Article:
Gushee and Rodgers’ side has the upper hand in this culture, and will likely have it for the rest of our lives. I believe they will use every lever possible to punish Christians for holding to Christian orthodoxy, and they will have the full weight of the law, academia, the media, the political establishment behind them. That’s not fearmongering; it’s just a fact. The challenge ahead for orthodox Christians is to stand firm in the truth without yielding to the temptation to hate.
Look, even people who think Donald Trump has good ideas and will make America great again have to admit that their boy is his own worst enemy. He’s going to take the Republican Party down with him, too. From Politico:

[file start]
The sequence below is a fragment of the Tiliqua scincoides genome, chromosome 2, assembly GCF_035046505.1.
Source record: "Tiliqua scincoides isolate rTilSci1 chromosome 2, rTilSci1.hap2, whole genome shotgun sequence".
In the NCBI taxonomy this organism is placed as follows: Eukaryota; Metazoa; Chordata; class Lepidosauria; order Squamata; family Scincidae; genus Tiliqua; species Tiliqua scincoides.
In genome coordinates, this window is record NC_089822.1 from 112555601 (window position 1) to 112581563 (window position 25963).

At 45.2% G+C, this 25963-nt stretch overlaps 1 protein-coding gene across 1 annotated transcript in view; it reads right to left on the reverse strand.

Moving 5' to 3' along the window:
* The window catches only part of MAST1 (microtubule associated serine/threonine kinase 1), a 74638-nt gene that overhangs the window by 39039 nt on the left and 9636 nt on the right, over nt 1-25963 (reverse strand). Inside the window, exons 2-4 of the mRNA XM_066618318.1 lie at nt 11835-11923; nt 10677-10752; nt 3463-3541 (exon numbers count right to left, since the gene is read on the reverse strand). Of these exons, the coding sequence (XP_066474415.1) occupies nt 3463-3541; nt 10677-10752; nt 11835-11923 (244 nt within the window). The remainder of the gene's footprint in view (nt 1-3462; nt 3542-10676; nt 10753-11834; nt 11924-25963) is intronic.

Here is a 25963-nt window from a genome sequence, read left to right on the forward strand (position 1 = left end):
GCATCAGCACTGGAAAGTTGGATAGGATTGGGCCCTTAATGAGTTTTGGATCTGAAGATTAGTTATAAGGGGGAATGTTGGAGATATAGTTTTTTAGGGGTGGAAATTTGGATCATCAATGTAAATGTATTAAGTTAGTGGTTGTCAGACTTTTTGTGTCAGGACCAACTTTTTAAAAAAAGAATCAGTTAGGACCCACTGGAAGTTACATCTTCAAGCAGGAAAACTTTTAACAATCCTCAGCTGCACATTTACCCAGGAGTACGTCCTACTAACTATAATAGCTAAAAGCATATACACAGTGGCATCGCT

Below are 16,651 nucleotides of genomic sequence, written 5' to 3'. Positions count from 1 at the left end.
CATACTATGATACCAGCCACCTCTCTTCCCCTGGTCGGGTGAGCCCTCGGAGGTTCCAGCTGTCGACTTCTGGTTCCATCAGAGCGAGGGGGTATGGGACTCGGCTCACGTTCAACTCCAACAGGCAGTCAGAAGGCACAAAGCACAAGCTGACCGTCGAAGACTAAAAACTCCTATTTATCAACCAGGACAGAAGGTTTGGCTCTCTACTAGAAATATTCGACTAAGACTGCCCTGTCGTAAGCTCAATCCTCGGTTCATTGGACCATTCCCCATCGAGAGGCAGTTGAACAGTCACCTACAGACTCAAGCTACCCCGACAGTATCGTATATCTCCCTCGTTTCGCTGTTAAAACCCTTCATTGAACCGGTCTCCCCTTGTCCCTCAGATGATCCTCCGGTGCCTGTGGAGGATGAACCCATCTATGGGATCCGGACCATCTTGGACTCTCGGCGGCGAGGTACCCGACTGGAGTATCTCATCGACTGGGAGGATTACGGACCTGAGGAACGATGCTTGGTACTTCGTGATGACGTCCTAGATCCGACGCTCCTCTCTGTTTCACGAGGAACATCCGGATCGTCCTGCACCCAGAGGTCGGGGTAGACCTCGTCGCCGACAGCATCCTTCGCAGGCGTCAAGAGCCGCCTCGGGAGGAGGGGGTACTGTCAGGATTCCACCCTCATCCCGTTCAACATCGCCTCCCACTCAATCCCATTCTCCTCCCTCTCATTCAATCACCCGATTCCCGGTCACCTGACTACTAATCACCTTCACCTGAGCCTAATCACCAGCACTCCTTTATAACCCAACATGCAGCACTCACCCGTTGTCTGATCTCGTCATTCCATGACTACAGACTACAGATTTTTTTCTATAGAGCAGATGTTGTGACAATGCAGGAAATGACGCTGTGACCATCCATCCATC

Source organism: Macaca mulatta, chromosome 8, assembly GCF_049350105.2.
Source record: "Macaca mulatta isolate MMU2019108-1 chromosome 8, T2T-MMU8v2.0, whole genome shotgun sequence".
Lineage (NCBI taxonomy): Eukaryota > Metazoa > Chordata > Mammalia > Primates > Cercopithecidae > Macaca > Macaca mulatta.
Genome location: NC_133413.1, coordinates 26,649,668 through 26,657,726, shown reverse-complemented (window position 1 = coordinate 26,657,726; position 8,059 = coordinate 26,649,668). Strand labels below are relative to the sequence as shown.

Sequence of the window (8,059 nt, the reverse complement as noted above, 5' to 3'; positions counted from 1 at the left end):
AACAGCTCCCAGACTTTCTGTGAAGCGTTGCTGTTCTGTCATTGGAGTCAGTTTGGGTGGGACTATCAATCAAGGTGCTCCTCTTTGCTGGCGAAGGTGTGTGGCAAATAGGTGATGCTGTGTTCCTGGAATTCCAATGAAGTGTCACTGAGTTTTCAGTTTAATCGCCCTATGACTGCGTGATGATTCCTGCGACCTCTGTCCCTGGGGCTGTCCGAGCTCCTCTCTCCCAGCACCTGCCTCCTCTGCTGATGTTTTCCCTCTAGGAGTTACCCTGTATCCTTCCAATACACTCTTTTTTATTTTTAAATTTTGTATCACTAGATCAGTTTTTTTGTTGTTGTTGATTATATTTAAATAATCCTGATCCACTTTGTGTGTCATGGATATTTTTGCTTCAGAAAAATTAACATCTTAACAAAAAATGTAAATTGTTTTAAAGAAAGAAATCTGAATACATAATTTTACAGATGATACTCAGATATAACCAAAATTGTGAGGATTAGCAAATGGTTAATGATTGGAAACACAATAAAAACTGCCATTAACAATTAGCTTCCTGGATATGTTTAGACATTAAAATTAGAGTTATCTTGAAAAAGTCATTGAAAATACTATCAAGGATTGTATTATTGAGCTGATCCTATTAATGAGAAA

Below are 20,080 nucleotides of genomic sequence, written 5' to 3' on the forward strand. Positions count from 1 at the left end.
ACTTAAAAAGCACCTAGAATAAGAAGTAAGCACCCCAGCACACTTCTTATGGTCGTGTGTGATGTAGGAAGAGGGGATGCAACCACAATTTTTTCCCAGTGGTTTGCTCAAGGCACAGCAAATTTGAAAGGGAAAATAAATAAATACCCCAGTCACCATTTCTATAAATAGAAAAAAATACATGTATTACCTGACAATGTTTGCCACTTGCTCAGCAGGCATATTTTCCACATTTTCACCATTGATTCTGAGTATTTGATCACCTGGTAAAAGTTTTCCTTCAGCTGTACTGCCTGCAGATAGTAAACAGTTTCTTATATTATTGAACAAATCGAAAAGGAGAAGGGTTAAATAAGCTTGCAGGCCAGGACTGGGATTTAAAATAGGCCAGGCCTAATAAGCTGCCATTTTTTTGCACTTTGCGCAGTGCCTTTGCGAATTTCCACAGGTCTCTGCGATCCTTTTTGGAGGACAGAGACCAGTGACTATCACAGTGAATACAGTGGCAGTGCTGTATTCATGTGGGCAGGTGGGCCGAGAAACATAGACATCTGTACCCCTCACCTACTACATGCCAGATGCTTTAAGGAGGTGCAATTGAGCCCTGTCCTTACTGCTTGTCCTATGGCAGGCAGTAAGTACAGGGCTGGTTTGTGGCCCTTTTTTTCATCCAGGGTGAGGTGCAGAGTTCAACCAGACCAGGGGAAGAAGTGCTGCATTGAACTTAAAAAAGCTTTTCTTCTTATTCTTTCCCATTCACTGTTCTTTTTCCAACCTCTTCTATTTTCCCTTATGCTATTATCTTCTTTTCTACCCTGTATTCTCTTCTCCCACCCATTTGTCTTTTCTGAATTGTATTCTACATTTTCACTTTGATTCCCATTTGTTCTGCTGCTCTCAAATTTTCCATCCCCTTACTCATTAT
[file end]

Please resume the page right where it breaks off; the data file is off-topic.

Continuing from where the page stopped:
While Trump had promised Priebus that he would call two dozen top GOP donors, when RNC chief of staff Katie Walsh recently presented Trump with a list of more than 20 donors, he called only three before stopping, according to two sources familiar with the situation. It’s unclear whether he resumed the donor calls later.
This is a big deal. Hillary Clinton is expected to raise over a billion dollars.
Talking Points Memo has more, in the wake of Trump’s disastrous new poll numbers:
But it’s not just specific proposals that are costing Trump general election support. It’s the whole way he goes about campaigning, or as Usher put it, his tendency to be “reactive” rather than exhibit message discipline.
“The biggest issue for him is not only is he reluctant to change the topic from ones that are weak for him, he doesn’t really care to change the topic, he would rather litigate everything,” Usher said.